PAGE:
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CrP

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  • Gender
    Male
  • Interests
    Anglo player of Scandinavian, Klezmer, E. European music. Also for past few decades a player of traditional acoustic E. European music on bagpipes, flutes, tamburica, amongst others--music of Yugoslavia, Romania, Hungary, Macedonia.
  • Location
    Kensington MD

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Chatty concertinist

Chatty concertinist (4/6)

  1. Nice, and twisty indeed. It seems to have a sense of perpetuum mobile to it that moves well. Please do more like this.
  2. Typeface of the digits in the the stamped-into-the-soundboard number looks like those on one of my Jones instruments. Fretwork looks like Jones-type fretwork, as do the arms & mechanisms.
  3. Very nice. Hope it plays as nicely as it looks.
  4. I've had ace repairguy Greg Jowaisas modify a 26-button C/G anglo Jones with an additional button on the L side, inside row closest to the handrest. Works nicely. One might also consider getting a 30- button anglo, removing an unwanted/unneeded set of reeds (highest note on R, lowest on L, perhaps) then creating the appropriate arm + button mechanism. Greg has also modified a couple of 34-button anglos by re-purposing the "novelty" (baby cry, bird whistle) buttons and inserting useful musical notes, e.g., a C# + F# combo. Takes a good knowledgeable person to do it, but it can be done on some instruemnts, IMHO.
  5. replacement handles are easy to find, e.g., at Elderly Inastruments -- https://www.elderly.com/products/case-handle?variant=26854274170944 or this one which includes new hardware for attaching handle to case https://www.elderly.com/products/deluxe-case-handle-with-metal-rings-brackets?variant=32202383327287 and this place has them in various colours -- https://valuebeltsplus.com/collections/leather-handles-luggage-briefcase-replacement Amazon will sell you one for slightly more money -- https://www.elderly.com/products/case-handle?variant=26854274170944 As for the hinge, I suggest contacting a leather-worker. In the menatime, if you need to continue using the case, AndyNT 's suggestion (above) to reinforce the hinge is good IMHO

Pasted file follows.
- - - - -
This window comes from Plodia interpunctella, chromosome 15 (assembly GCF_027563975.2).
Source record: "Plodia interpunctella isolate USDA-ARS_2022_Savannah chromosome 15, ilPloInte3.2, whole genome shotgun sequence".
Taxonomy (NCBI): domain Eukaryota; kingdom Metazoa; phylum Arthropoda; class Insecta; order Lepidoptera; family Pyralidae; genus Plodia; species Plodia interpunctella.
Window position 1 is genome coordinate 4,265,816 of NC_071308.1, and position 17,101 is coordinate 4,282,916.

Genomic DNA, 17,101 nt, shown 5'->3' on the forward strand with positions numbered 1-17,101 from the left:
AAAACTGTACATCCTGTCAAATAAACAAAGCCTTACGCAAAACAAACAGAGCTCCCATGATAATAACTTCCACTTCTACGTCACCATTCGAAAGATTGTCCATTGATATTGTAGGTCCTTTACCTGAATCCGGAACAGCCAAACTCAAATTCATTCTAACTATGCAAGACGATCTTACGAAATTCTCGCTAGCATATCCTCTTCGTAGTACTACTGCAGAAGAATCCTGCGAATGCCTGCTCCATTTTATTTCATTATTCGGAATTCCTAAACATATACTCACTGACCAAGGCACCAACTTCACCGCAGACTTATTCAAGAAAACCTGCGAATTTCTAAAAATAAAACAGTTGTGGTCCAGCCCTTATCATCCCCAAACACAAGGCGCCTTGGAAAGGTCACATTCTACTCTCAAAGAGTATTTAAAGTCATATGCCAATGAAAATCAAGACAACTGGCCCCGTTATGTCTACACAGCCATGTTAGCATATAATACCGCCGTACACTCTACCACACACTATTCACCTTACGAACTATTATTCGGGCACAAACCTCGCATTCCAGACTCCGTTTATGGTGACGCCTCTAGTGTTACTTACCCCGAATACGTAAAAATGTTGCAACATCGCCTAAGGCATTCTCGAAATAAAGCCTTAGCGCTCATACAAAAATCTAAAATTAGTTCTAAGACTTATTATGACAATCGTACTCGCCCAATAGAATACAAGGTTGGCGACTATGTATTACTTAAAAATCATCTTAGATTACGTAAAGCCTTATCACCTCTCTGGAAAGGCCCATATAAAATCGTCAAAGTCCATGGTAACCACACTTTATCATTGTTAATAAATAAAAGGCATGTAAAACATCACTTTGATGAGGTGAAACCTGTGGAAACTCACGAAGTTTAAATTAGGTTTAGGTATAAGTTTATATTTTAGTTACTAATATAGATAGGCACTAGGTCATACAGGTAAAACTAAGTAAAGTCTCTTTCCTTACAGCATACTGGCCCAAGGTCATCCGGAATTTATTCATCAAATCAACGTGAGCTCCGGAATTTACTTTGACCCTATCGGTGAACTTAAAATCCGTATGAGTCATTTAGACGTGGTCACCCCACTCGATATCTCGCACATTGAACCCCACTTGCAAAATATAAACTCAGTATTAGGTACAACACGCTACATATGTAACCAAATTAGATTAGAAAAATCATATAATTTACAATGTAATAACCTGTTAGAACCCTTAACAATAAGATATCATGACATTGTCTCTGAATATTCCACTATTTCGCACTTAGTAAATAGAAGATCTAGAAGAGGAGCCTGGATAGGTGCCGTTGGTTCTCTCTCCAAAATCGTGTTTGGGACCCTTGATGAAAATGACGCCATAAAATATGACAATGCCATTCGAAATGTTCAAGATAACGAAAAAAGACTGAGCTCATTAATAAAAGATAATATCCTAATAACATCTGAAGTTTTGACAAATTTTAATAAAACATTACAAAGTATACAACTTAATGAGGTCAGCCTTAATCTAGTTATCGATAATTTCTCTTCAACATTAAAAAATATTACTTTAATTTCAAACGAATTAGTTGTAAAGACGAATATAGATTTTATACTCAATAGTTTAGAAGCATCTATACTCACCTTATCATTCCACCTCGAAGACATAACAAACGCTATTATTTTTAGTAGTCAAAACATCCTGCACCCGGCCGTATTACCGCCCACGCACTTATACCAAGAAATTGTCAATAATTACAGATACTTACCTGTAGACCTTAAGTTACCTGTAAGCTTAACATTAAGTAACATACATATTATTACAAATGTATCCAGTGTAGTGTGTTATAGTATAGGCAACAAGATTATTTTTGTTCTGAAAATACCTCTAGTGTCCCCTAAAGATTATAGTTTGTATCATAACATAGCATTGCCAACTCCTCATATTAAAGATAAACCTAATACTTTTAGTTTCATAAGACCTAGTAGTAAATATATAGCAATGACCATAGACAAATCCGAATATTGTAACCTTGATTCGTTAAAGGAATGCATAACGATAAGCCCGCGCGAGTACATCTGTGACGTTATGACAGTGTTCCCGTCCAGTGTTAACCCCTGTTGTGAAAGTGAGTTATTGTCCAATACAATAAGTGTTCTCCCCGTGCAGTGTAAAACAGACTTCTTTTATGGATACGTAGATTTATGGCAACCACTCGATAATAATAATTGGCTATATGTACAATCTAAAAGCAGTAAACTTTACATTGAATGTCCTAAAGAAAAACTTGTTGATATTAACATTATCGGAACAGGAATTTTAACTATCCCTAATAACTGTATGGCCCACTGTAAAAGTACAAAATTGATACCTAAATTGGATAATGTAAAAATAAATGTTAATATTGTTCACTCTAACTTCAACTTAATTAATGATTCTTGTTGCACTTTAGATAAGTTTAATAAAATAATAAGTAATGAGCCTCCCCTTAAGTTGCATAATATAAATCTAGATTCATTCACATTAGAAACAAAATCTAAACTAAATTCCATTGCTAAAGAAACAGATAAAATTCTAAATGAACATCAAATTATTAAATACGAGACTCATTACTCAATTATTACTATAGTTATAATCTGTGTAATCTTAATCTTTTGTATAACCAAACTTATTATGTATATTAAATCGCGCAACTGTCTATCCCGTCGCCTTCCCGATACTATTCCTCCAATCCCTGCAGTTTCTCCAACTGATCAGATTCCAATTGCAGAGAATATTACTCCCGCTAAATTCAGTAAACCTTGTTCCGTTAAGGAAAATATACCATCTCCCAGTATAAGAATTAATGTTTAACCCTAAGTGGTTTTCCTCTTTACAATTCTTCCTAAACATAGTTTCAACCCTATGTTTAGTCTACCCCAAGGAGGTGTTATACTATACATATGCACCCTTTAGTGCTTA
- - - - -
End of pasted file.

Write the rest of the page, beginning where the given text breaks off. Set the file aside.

6. I'd be interested in any dating information vis-a-vis G.Jones instruments since I have several of his anglo instruments, namely two 34-key C/G's, numbers 17021 and 12489; a 26-key C/G Nr. 16616; and a 26-key G/D with illegible Nr.
  7. Sounds good to me. If you haven't already made friends with a concertina repairperson, now might be the time to consider taking your button re-purposing idea(s) to such a person in search of advice. One thought comes to mind, namely, repurposing the buttons and associated reeds will have some physical limitations, such as the chamber size that is available vis-a-vis the size od the replacement reed that will be fitted into it's new space. You probably already know that the lower the note, the larger the reed shoe and the longer the tongue . Hence, not ever reed will comfortably swap places with a significantly highr or lower note. A squeeze F would be very useful, I think; ditto an extra C. So discuss it with a repairperson who won't balk at your untraditional request and might even be willing to re-purpose/swap around several notes to accommodate your much-sought alternatives.